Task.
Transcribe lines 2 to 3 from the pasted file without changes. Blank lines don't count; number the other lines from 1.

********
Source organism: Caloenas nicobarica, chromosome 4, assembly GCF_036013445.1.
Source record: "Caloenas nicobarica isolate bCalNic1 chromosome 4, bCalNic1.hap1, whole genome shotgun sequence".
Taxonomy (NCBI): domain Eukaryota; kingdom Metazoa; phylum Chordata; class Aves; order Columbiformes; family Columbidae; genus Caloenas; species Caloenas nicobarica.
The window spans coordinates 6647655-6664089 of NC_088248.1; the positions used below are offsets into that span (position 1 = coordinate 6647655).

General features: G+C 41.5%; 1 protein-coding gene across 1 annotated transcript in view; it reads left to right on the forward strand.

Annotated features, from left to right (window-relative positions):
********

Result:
Source record: "Caloenas nicobarica isolate bCalNic1 chromosome 4, bCalNic1.hap1, whole genome shotgun sequence".
Taxonomy (NCBI): domain Eukaryota; kingdom Metazoa; phylum Chordata; class Aves; order Columbiformes; family Columbidae; genus Caloenas; species Caloenas nicobarica.